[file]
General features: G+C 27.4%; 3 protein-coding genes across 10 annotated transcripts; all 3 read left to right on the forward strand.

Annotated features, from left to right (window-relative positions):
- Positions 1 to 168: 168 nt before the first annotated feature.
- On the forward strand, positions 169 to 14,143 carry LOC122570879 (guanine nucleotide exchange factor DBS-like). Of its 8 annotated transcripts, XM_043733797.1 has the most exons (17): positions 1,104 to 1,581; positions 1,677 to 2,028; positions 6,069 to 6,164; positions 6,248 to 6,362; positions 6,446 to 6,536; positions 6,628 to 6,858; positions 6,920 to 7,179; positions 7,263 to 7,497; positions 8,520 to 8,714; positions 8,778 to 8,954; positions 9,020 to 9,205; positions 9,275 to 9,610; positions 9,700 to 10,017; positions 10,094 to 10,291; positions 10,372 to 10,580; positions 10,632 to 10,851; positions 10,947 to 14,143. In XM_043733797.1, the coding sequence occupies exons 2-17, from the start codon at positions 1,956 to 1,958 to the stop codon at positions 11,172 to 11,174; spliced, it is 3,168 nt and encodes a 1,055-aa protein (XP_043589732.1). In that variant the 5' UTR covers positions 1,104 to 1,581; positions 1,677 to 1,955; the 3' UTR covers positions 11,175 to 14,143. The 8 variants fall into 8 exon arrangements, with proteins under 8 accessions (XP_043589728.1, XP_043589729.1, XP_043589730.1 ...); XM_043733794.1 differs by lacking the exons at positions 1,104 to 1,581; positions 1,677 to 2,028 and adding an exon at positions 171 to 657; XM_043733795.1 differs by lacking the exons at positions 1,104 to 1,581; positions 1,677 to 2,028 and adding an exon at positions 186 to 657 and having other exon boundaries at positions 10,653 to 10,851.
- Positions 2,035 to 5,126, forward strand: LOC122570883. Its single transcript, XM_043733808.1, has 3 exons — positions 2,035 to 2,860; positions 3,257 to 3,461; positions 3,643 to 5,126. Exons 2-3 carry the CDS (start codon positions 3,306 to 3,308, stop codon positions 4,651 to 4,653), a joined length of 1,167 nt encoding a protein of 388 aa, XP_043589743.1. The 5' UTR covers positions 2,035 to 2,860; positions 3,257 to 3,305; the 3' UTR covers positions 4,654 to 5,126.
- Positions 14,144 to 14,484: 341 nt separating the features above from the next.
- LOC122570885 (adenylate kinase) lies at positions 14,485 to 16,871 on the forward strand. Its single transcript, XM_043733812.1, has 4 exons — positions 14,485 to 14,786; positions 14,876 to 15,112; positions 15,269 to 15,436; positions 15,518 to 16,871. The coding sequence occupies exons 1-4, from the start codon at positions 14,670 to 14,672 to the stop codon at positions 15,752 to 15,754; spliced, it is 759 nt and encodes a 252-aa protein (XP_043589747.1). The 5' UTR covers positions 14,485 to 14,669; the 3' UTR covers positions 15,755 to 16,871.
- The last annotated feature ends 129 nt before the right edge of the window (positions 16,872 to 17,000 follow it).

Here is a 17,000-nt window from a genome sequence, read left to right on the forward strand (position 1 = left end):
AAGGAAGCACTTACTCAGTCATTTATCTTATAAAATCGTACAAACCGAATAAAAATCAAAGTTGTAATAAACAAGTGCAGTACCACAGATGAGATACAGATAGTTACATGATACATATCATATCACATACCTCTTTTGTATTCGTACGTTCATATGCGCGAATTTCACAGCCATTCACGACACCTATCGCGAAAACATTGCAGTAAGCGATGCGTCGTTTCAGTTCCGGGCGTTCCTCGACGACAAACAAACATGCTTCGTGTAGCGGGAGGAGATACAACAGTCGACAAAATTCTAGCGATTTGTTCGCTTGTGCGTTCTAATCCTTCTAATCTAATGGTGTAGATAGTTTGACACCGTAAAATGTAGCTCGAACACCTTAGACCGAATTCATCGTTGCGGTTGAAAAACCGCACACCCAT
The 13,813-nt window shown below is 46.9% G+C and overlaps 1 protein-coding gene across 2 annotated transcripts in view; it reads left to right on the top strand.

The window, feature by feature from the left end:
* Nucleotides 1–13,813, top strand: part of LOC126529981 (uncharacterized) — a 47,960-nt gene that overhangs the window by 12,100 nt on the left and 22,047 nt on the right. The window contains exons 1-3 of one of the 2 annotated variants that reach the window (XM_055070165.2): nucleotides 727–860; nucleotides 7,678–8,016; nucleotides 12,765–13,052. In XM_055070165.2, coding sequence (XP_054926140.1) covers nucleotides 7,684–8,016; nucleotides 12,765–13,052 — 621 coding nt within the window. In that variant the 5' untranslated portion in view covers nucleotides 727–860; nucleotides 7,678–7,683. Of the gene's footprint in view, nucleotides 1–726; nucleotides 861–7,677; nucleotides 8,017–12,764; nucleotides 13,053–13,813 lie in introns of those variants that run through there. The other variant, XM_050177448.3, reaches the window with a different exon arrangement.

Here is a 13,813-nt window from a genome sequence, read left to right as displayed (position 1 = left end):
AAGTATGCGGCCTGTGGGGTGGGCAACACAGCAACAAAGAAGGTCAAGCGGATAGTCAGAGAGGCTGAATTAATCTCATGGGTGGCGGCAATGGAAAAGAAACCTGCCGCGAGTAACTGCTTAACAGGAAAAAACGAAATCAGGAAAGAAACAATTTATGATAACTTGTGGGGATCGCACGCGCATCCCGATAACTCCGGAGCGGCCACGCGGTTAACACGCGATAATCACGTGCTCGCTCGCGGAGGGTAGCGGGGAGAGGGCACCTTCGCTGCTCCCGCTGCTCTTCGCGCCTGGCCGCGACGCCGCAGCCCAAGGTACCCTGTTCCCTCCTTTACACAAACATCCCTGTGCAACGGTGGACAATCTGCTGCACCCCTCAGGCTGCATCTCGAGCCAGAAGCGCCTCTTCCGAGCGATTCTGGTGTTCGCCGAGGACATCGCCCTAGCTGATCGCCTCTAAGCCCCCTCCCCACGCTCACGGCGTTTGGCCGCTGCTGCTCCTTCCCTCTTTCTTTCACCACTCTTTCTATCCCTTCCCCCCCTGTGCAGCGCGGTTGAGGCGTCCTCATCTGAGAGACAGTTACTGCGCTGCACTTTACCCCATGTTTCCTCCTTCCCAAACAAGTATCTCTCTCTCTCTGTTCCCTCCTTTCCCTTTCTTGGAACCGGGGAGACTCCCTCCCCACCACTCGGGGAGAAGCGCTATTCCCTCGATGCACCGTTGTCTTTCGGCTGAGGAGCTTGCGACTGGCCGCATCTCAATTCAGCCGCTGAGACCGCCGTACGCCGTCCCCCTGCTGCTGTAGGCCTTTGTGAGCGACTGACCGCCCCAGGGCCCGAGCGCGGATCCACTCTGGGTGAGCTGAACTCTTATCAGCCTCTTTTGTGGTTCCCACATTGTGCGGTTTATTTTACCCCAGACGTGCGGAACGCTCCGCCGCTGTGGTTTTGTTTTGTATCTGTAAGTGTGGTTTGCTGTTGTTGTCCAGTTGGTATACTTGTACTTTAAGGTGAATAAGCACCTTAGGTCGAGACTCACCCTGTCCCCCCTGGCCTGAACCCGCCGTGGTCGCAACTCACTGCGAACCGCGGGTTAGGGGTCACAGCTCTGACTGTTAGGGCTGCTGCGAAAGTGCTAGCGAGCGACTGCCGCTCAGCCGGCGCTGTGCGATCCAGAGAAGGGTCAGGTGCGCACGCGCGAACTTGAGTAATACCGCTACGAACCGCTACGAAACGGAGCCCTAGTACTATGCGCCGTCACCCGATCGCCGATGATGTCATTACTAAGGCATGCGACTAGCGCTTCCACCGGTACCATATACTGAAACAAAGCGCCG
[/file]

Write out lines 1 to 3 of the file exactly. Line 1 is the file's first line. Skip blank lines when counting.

General features: G+C 27.4%; 3 protein-coding genes across 10 annotated transcripts; all 3 read left to right on the forward strand.

Annotated features, from left to right (window-relative positions):
- Positions 1 to 168: 168 nt before the first annotated feature.